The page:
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Booster Shots

Maybe Your Genes Let Fungus Hammer Your Nails

September 16, 2002|ROSIE MESTEL

Those thousands of genes we tote in our genomes poke their noses into everything from our hair color to our risk for heart disease--they even have something to say about whether we'll let fungi feed and thrive under our toenails.

The critters causing toenail fungus aren't rare. They're the same little brutes that cause athlete's foot, and damp showers can be positively swimming with them. Yet the fungi in question--from a group called "dermatophytes," or "skin plants"--invade some people's toes and not others'. A study of French families with toenail fungus revealed that when one spouse had the fungus, the other spouse didn't catch it after 18 to 60 years of living, showering and sleeping together.

"If you're a person who's not going to get it, you're not going to get it--you could walk through a field of it," says Dr. Monica Lawry, a Sacramento nail specialist.

Yet in the French study, about half of these people's kids went on to get infections--rather as if susceptibility to the condition was being handed down as a one-gene, dominant trait. It is unlikely that there will be a rush to confirm this one-gene business and track down the DNA involved. Toenail fungus, after all, is hardly life-threatening.

"It feeds on the skin; it doesn't go into the bloodstream, doesn't spread to other parts of the body," says Dr. Richard Scher, nail specialist and professor of dermatology at Columbia University. "It does not attack the liver, for example, or the brain."

Yet for the estimated 2% to 18% of the population afflicted with it, there's no doubt it can be distressing--causing yellowing, thickness and flakiness of the nail area and making the nails lift away from the nail bed. Plus, having the fungus can hurt a lot if someone stomps on an infected toe.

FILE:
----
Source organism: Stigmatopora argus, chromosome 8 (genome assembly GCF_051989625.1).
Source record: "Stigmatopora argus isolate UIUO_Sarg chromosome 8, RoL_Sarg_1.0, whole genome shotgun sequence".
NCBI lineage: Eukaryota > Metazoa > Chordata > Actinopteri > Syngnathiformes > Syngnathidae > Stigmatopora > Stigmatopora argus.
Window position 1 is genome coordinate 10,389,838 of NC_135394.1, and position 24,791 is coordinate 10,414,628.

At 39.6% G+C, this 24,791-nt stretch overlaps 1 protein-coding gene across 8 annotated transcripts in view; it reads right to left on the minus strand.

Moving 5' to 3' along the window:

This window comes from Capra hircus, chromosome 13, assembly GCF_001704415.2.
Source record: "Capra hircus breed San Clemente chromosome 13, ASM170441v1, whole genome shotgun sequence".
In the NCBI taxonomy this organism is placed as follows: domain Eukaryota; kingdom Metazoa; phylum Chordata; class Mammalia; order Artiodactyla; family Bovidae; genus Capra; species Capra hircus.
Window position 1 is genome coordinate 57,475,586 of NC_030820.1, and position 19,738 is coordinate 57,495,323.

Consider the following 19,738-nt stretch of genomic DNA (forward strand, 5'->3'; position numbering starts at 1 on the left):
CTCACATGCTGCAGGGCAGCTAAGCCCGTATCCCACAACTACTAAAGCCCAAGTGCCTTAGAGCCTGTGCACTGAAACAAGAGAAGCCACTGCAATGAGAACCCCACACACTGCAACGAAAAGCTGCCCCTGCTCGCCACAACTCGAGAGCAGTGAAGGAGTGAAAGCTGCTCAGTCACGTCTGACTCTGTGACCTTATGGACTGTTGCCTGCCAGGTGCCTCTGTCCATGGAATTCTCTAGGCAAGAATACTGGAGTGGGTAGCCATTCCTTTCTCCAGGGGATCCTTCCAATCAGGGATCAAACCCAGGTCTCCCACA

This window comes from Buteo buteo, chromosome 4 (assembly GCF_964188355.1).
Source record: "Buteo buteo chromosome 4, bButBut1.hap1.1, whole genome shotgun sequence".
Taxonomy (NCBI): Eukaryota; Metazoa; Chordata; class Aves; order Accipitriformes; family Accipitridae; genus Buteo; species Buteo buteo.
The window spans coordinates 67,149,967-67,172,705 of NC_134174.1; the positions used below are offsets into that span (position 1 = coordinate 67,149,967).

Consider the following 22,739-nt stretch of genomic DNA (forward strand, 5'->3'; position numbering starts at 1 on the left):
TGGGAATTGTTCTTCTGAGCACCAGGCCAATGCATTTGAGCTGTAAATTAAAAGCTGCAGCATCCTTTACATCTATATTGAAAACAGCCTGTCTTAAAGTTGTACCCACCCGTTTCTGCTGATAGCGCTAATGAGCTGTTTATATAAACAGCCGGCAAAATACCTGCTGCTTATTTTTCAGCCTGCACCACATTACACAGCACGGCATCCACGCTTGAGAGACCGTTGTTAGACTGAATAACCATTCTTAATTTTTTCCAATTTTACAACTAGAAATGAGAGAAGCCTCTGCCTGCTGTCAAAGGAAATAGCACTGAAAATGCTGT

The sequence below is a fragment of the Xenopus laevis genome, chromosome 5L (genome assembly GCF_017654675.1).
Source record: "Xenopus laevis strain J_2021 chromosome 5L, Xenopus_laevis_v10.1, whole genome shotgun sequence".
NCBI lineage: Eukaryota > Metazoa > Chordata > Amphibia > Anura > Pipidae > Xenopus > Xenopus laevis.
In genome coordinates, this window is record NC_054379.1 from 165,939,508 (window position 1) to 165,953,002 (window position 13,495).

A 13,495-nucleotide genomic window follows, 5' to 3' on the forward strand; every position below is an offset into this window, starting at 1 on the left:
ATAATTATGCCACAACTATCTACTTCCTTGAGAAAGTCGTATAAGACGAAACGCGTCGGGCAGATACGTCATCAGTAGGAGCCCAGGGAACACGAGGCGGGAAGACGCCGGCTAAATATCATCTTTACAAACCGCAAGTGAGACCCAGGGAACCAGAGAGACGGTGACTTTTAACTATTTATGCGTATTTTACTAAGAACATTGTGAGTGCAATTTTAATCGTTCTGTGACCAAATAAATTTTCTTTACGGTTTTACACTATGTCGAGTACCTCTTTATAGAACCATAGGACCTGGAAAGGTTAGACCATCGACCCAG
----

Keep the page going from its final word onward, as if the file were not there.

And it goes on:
And, once there, it's not like a wart that might one day decide to disappear. Toenail fungus stays put for good unless stern steps are taken to eradicate it.

Happily, genes aren't the whole story--giving the potential host a modicum of control.

The fungus needs opportunity. Trauma to the nail allows the fungus to gain entry, which is why athletes--who spend a lot of time leaping about bashing their nails against the ends of their shoes--are more likely to end up with infections. (Be nice to your nails.)

And, of course, to get the fungus, you have to be exposed to it. Toenail fungi like damp, moist places such as swimming pools and health club showers and the deep, dank depths of sweaty sneakers. (Avoid walking barefoot in such places, control perspiration, and toss out ancient, infested footwear.)

What's more, if the fungi are permitted to take up residence in patches of athlete's foot, they will make their move when nail trauma strikes and send their long, spaghetti-like filaments into the toenail area. (Treat your athlete's foot.)

The likes and dislike of the fungus explain what has often mystified us--why one hears lots about toenail fungus but precious little about fingernail fungus. Fingernails get less of both trauma and dampness. Still, people who are really prone to the fungus and traumatize their fingers (during basketball or tennis, for instance) can get the finger variety too.

During a nail infection, the fungus burrows deep, invading both the nail bed and nail matrix (the tissue that makes the nail). Thus, while topical drugs will help in light cases, a well-developed infection won't respond. (Nor, says Scher, will it react much to dousing the nail in Clorox or vinegar.) You have to swallow anti-fungal drugs so they can make their way through the bloodstream to those tissues.

It can take four months to a year to grow the toenails back--and (here's the kicker) once you stop taking the medications, the growth can come back again if you're not squeaky-clean careful about avoiding exposure to the fungus.

Since other things can cause nails to alter their appearance, Scher and Lawry emphasize that it's important to get samples analyzed for actual presence of the fungus. Lawry once had a patient come to her with a "fingernail fungus" problem for which he'd been treated for some time: "It was totally the wrong diagnosis, and there was no way it'd ever respond to anti-fungals," she says.

Stained with dyes, safely under the microscope, the fungus appears as long, colored strands--almost festive-looking. It's hard to imagine it could make such a mess of a nail.

But then, Ebola's pretty cute-looking too.

*

If you have an idea for a Booster Shots topic, write or e-mail Rosie Mestel at the Los Angeles Times, 202 W. 1st. St., Los Angeles, CA 90012, rosie.mestel@latimes.com.

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